Click on images to enlarge
deeply-toothed or slightly-lobed leaves (Photo: Sheldon Navie)
flower-heads (Photo: Jackie Miles and Max Campbell)
mature seed-heads (Photo: Jackie Miles and Max Campbell)
Senecio tamoides DC.
Asteraceae (Queensland, New South Wales, the ACT, Victoria, Tasmania, Western Australia and the Northern Territory)Compositae (South Australia)
canary creeper, Cape ivy, parlor ivy
Native to southern Africa (i.e. Cape Province and Natal in South Africa).
This species has a widespread but scattered distribution in eastern Australia. It is relatively common in the coastal districts of New South Wales and south-eastern Queensland, and has also been recorded in northern Queensland.
Canary creeper (Senecio tamoides) is regarded as an environmental weed in Queensland and New South Wales. This species has escaped cultivation as a garden ornamental, with its seeds being easily dispersal by wind and pieces of its succulent stems often being spread in dumped garden waste. It readily invades native bushland and waterways and can sprawl over the ground or climb high into trees.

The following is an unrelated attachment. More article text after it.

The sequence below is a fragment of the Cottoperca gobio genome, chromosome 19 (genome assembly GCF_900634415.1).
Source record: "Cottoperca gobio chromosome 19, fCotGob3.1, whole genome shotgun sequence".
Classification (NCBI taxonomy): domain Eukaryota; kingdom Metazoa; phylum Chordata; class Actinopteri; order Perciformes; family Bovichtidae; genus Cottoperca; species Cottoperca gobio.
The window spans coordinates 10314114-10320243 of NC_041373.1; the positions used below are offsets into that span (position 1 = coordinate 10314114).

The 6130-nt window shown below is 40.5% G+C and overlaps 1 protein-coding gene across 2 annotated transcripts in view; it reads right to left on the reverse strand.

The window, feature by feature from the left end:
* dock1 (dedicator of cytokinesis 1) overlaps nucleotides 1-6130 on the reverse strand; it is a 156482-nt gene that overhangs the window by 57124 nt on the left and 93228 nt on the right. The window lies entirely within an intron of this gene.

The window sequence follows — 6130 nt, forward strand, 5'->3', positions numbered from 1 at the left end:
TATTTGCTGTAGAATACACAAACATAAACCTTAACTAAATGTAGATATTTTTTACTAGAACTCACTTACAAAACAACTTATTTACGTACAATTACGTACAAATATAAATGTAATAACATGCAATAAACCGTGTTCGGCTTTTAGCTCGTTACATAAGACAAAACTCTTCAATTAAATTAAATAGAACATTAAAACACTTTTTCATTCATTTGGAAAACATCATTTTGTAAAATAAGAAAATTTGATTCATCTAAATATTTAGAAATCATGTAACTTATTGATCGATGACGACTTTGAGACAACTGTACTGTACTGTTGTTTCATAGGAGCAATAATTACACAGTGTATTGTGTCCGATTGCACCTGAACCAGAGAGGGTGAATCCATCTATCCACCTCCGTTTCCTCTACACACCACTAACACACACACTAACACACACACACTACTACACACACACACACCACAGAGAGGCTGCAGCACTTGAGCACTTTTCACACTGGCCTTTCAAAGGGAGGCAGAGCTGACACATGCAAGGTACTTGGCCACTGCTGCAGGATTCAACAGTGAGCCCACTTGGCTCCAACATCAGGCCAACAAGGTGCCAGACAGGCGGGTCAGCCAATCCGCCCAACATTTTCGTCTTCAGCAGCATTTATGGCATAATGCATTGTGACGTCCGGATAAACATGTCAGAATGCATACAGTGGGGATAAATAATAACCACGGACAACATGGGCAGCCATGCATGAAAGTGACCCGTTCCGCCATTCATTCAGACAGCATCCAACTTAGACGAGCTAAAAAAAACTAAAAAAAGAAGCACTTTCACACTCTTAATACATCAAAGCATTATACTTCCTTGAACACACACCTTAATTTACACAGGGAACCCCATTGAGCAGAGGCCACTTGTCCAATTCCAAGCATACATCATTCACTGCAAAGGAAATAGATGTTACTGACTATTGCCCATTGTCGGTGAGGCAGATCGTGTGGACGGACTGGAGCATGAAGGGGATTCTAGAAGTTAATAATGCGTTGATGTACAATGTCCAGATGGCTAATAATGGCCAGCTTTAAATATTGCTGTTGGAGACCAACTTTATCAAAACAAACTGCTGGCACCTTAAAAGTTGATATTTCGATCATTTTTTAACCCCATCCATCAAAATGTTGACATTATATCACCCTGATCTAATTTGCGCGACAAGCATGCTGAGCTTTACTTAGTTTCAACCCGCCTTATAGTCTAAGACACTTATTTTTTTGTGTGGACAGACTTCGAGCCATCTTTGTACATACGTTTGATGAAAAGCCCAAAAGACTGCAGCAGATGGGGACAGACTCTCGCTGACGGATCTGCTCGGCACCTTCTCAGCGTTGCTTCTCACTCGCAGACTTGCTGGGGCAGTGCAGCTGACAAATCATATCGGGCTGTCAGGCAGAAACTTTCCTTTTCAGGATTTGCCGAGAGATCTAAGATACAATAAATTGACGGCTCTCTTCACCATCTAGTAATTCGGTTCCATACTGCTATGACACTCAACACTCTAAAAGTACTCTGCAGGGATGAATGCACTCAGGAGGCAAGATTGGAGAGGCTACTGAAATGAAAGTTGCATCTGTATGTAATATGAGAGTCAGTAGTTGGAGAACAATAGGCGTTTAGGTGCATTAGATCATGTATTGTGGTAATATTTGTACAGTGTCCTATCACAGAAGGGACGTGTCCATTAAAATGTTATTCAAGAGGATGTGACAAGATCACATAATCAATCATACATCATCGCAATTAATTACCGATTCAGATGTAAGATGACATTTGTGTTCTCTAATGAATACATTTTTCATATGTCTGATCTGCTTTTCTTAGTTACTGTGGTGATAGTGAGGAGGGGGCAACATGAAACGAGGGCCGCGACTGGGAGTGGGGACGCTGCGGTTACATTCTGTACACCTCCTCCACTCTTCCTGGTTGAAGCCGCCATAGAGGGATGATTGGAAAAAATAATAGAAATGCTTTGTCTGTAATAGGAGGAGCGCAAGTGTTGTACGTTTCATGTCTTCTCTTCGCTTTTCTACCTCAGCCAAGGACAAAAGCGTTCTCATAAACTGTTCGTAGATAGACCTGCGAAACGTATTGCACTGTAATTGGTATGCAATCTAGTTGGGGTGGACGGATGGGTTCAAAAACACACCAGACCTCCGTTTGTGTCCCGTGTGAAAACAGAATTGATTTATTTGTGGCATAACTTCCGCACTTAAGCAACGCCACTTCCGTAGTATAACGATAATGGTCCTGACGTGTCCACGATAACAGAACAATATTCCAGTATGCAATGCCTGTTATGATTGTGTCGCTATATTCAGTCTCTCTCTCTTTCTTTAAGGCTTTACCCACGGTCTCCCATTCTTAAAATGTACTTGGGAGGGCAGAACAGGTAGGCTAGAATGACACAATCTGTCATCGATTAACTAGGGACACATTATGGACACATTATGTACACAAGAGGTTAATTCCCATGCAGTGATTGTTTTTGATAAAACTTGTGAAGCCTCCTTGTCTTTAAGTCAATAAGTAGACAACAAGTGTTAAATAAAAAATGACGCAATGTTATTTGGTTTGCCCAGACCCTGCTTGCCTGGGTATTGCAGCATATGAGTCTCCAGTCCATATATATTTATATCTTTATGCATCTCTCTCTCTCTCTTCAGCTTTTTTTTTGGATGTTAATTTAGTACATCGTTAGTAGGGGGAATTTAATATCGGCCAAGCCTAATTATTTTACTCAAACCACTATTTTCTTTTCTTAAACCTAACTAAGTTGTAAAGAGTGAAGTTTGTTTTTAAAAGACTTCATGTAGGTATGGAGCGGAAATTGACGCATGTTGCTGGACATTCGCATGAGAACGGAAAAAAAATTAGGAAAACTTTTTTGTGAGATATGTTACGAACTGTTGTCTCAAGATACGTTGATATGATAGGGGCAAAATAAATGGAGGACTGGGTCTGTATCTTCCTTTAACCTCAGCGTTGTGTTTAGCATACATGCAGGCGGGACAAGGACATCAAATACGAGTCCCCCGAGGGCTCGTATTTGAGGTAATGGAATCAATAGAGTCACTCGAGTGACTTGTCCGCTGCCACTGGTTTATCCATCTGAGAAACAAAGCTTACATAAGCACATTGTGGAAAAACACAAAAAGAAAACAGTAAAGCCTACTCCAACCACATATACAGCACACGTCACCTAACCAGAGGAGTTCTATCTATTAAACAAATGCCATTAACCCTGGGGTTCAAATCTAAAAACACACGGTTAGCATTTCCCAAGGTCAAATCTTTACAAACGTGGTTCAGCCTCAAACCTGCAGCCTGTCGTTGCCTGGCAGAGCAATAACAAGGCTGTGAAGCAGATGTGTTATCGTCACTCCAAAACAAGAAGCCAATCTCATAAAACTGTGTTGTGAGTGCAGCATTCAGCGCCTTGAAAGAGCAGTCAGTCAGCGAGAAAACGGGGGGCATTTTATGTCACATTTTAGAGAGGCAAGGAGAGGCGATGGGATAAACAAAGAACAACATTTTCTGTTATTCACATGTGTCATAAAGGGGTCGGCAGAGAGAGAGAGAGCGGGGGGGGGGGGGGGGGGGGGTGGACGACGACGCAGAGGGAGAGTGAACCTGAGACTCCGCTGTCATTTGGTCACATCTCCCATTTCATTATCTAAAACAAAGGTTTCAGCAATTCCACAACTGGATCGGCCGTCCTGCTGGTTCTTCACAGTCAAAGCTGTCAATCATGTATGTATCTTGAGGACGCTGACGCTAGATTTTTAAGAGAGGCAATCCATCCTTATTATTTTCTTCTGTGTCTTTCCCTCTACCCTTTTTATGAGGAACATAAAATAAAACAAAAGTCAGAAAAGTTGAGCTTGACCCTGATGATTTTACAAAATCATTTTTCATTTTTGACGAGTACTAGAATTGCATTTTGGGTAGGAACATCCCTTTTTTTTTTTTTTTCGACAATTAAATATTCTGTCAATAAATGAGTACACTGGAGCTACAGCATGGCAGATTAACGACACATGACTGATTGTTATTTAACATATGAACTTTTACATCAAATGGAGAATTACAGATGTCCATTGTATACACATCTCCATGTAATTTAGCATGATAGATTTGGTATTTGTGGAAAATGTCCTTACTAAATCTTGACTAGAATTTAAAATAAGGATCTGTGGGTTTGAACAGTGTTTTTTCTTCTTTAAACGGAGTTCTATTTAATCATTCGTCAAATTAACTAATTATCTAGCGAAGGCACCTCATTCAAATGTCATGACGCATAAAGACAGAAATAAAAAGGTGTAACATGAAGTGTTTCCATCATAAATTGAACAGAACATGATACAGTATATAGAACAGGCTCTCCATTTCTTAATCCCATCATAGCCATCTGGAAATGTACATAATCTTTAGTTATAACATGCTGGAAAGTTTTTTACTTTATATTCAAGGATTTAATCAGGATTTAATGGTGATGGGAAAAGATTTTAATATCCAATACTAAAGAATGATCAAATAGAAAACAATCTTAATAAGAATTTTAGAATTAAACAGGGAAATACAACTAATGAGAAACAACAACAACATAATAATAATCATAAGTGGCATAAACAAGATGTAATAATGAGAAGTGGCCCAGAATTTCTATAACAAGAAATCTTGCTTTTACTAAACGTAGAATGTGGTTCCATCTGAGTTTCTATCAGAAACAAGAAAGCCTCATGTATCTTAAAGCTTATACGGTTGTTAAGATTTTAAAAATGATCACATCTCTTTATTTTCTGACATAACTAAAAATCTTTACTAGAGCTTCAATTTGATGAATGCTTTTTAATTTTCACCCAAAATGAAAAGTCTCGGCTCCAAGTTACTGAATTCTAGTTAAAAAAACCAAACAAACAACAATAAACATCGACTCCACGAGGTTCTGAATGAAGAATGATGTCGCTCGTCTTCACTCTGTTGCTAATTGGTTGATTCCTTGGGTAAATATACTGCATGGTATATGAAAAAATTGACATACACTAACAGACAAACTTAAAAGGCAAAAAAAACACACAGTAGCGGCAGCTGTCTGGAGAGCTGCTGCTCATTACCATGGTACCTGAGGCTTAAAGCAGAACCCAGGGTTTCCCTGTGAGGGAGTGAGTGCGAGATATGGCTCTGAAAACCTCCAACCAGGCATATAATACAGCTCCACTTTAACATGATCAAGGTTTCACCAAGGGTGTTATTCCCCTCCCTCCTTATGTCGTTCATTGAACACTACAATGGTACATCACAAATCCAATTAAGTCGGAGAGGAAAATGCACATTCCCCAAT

This species is currently of most concern in south-eastern Queensland, and it was recently ranked among the 100 most invasive species in this region. As a result of this, canary creeper (Senecio tamoides) also appears on several local weed lists in this region (e.g. is a non-declared pest plant in Redland Shire, an invasive plant in Gold Coast City, and unnacceptable plant species in Burnett Shire, a significant non-declared pest plant in Maroochy Shire, and an undesirable species in Caboolture Shire).
Canary creeper (Senecio tamoides) is also occasionally naturalised in the coastal regions of New Soth Wales, particularly in moist gullies in the Sydney district. It is also an emerging invasive garden escape on the New South Wales South Coast, and has been recorded in conservation areas in this region (e.g. in Berkeley Nature Reserve near Wollongong).